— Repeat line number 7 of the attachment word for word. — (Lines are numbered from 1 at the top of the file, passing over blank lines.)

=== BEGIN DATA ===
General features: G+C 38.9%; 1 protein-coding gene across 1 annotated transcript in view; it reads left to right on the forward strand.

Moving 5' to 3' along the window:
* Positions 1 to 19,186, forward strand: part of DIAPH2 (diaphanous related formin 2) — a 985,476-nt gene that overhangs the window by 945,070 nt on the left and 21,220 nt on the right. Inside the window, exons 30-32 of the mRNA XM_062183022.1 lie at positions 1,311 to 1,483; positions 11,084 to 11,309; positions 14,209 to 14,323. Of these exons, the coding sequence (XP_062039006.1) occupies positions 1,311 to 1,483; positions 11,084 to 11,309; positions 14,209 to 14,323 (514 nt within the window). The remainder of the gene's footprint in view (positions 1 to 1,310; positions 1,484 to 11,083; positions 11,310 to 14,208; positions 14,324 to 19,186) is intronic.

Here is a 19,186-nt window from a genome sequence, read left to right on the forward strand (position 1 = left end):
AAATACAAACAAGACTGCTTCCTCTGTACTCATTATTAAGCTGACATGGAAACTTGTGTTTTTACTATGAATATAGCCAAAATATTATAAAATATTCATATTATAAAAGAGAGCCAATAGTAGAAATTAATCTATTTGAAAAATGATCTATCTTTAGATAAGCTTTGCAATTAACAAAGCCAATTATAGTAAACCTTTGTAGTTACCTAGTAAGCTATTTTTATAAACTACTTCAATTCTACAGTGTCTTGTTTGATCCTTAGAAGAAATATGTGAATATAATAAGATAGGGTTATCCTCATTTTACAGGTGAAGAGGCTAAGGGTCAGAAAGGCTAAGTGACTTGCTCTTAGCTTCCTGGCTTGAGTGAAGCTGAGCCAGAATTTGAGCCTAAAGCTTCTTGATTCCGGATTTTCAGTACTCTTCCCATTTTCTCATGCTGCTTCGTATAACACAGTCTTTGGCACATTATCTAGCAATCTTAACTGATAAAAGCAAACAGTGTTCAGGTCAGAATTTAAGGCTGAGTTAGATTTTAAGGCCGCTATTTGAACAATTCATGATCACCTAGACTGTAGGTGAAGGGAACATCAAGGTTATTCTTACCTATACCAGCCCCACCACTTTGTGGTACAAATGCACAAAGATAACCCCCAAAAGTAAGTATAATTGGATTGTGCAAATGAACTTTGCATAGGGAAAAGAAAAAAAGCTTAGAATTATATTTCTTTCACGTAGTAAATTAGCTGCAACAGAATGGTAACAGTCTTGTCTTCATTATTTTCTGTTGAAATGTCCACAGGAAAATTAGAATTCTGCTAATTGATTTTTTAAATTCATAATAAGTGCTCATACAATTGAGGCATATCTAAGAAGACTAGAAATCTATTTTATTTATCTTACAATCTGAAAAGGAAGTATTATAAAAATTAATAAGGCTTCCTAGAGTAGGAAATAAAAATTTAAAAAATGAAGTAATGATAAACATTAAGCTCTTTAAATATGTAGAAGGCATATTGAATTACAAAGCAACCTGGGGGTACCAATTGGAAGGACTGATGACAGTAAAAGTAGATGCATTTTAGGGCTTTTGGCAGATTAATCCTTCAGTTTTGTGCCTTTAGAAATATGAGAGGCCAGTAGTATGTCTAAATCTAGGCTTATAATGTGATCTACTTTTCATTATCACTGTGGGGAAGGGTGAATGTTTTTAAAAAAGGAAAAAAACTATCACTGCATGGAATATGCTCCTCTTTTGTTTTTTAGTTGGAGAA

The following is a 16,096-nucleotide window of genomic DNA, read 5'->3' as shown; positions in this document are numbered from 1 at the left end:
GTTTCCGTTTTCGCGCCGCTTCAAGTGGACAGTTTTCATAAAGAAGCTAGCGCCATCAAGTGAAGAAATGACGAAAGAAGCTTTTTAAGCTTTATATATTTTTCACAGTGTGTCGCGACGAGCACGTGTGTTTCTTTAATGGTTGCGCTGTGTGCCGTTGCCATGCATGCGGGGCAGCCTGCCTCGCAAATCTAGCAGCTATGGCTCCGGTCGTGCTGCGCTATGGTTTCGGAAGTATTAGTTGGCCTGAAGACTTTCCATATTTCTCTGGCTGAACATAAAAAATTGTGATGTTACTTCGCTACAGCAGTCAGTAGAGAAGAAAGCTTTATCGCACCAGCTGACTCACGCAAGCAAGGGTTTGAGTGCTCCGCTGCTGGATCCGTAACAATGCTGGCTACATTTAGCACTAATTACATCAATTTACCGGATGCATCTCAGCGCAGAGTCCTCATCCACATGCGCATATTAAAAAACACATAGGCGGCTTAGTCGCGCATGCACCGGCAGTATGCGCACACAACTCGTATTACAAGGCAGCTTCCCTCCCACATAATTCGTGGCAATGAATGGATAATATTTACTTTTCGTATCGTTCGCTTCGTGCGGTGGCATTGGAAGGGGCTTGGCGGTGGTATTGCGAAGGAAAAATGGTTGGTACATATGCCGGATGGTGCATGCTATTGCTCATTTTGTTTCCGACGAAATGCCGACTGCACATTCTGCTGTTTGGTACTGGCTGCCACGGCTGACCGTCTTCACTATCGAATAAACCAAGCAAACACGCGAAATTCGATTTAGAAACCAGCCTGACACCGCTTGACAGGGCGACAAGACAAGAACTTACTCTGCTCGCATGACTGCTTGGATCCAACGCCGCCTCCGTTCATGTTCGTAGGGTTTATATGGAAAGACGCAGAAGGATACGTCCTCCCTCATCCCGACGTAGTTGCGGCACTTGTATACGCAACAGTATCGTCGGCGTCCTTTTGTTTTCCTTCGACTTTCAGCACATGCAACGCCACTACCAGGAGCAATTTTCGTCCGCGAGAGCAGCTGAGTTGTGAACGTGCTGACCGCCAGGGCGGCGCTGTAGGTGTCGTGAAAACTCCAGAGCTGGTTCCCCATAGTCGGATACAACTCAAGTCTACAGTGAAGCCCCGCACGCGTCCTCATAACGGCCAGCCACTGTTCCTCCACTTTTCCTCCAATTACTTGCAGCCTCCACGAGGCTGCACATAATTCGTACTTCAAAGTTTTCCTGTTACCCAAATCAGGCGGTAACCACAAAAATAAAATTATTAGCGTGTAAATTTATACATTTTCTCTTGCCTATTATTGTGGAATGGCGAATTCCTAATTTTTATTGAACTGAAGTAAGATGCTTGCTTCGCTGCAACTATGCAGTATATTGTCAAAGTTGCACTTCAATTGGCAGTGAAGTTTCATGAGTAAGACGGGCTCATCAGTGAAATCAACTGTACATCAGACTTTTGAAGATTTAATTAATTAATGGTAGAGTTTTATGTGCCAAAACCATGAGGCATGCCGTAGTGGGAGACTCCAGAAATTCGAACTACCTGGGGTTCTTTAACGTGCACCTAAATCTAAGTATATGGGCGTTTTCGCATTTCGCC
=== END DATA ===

GTTTCCGTTTTCGCGCCGCTTCAAGTGGACAGTTTTCATAAAGAAGCTAGCGCCATCAAGTGAAGAAATGACGAAAGAAGCTTTTTAAGCTTTATATATTTTTCACAGTGTGTCGCGACGAGCACGTGTGTTTCTTTAATGGTTGCGCTGTGTGCCGTTGCCATGCATGCGGGGCAGCCTGCCTCGCAAATCTAGCAGCTATGGCTCCGGTCGTGCTGCGCTATGGTTTCGGAAGTATTAGTTGGCCTGAAGACTTTCCATATTTCTCTGGCTGAACATAAAAAATTGTGATGTTACTTCGCTACAGCAGTCAGTAGAGAAGAAAGCTTTATCGCACCAGCTGACTCACGCAAGCAAGGGTTTGAGTGCTCCGCTGCTGGATCCGTAACAATGCTGGCTACATTTAGCACTAATTACATCAATTTACCGGATGCATCTCAGCGCAGAGTCCTCATCCACATGCGCATATTAAAAAACACATAGGCGGCTTAGTCGCGCATGCACCGGCAGTATGCGCACACAACTCGTATTACAAGGCAGCTTCCCTCCCACATAATTCGTGGCAATGAATGGATAATATTTACTTTTCGTATCGTTCGCTTCGTGCGGTGGCATTGGAAGGGGCTTGGCGGTGGTATTGCGAAGGAAAAATGGTTGGTACATATGCCGGATGGTGCATGCTATTGCTCATTTTGTTTCCGACGAAATGCCGACTGCACATTCTGCTGTTTGGTACTGGCTGCCACGGCTGACCGTCTTCACTATCGAATAAACCAAGCAAACACGCGAAATTCGATTTAGAAACCAGCCTGACACCGCTTGACAGGGCGACAAGACAAGAACTTACTCTGCTCGCATGACTGCTTGGATCCAACGCCGCCTCCGTTCATGTTCGTAGGGTTTATATGGAAAGACGCAGAAGGATACGTCCTCCCTCATCCCGACGTAGTTGCGGCACTTGTATACGCAACAGTATCGTCGGCGTCCTTTTGTTTTCCTTCGACTTTCAGCACATGCAACGCCACTACCAGGAGCAATTTTCGTCCGCGAGAGCAGCTGAGTTGTGAACGTGCTGACCGCCAGGGCGGCGCTGTAGGTGTCGTGAAAACTCCAGAGCTGGTTCCCCATAGTCGGATACAACTCAAGTCTACAGTGAAGCCCCGCACGCGTCCTCATAACGGCCAGCCACTGTTCCTCCACTTTTCCTCCAATTACTTGCAGCCTCCACGAGGCTGCACATAATTCGTACTTCAAAGTTTTCCTGTTACCCAAATCAGGCGGTAACCACAAAAATAAAATTATTAGCGTGTAAATTTATACATTTTCTCTTGCCTATTATTGTGGAATGGCGAATTCCTAATTTTTATTGAACTGAAGTAAGATGCTTGCTTCGCTGCAACTATGCAGTATATTGTCAAAGTTGCACTTCAATTGGCAGTGAAGTTTCATGAGTAAGACGGGCTCATCAGTGAAATCAACTGTACATCAGACTTTTGAAGATTTAATTAATTAATGGTAGAGTTTTATGTGCCAAAACCATGAGGCATGCCGTAGTGGGAGACTCCAGAAATTCGAACTACCTGGGGTTCTTTAACGTGCACCTAAATCTAAGTATATGGGCGTTTTCGCATTTCGCC